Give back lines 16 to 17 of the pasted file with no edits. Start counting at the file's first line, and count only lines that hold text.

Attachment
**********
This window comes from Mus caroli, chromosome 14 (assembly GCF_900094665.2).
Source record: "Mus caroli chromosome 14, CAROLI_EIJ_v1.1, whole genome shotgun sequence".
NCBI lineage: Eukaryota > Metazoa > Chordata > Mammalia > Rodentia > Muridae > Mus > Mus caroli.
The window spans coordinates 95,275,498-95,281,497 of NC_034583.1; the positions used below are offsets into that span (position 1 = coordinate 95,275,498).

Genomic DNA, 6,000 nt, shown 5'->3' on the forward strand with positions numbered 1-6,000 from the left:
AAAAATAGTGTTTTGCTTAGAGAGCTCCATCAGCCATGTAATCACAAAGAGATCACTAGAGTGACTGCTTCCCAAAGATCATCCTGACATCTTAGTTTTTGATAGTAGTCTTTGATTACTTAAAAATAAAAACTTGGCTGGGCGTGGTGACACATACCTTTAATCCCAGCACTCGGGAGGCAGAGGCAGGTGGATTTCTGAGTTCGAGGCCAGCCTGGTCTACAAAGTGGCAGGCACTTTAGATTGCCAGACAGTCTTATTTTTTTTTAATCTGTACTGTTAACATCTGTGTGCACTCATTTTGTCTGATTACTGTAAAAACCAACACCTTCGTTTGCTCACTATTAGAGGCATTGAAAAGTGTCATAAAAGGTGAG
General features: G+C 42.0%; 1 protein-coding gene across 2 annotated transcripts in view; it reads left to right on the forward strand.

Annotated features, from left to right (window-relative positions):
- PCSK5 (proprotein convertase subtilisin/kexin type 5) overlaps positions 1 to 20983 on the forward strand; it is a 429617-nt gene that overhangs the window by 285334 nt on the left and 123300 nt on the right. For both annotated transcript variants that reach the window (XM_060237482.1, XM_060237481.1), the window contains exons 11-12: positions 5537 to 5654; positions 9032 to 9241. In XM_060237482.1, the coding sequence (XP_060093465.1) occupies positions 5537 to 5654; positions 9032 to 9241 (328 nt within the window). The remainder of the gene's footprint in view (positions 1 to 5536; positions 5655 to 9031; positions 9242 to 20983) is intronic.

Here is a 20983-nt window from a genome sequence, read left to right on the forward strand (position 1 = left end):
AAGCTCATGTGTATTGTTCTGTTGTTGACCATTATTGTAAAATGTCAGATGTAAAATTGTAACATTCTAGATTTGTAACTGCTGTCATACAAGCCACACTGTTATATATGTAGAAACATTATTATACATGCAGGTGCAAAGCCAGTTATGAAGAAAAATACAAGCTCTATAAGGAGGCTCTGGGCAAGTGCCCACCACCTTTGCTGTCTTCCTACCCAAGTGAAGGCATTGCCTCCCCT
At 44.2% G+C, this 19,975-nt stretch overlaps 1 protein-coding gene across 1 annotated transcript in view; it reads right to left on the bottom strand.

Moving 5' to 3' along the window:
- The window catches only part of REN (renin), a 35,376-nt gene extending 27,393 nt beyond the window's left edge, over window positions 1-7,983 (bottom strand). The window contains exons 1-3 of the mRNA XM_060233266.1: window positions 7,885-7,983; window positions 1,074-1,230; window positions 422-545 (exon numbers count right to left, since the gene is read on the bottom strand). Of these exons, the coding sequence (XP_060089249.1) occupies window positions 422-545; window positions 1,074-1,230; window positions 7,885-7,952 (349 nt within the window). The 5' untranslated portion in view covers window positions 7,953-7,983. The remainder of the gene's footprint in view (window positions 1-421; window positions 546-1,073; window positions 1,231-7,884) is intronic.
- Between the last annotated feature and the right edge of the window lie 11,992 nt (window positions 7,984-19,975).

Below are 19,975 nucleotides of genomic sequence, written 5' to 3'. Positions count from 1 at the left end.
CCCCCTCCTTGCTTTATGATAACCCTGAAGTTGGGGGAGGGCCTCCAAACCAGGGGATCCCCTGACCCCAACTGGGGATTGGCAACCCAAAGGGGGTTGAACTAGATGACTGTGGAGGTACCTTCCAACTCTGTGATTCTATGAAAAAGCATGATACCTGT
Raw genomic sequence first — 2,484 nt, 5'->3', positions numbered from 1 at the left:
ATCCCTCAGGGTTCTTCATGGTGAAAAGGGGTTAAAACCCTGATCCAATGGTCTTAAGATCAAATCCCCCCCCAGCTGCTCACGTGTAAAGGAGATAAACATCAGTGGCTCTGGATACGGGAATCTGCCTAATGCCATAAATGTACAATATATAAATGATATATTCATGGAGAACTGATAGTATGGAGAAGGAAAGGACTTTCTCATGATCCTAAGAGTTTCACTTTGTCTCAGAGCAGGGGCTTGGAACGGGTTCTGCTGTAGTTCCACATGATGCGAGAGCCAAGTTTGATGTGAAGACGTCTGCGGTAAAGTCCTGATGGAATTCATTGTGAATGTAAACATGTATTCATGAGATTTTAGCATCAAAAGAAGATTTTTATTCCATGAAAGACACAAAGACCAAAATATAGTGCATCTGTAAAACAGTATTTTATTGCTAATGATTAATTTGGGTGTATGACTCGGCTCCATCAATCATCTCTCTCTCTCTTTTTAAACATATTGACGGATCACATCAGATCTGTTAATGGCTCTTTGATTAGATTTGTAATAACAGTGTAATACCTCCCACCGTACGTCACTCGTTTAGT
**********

Below are 19,975 nucleotides of genomic sequence, written 5' to 3'. Positions count from 1 at the left end.
CCCCCTCCTTGCTTTATGATAACCCTGAAGTTGGGGGAGGGCCTCCAAACCAGGGGATCCCCTGACCCCAACTGGGGATTGGCAACCCAAAGGGGGTTGAACTAGATGACTGTGGAGGTACCTTCCAACTCTGTGATTCTATGAAAAAGCATGATACCTGT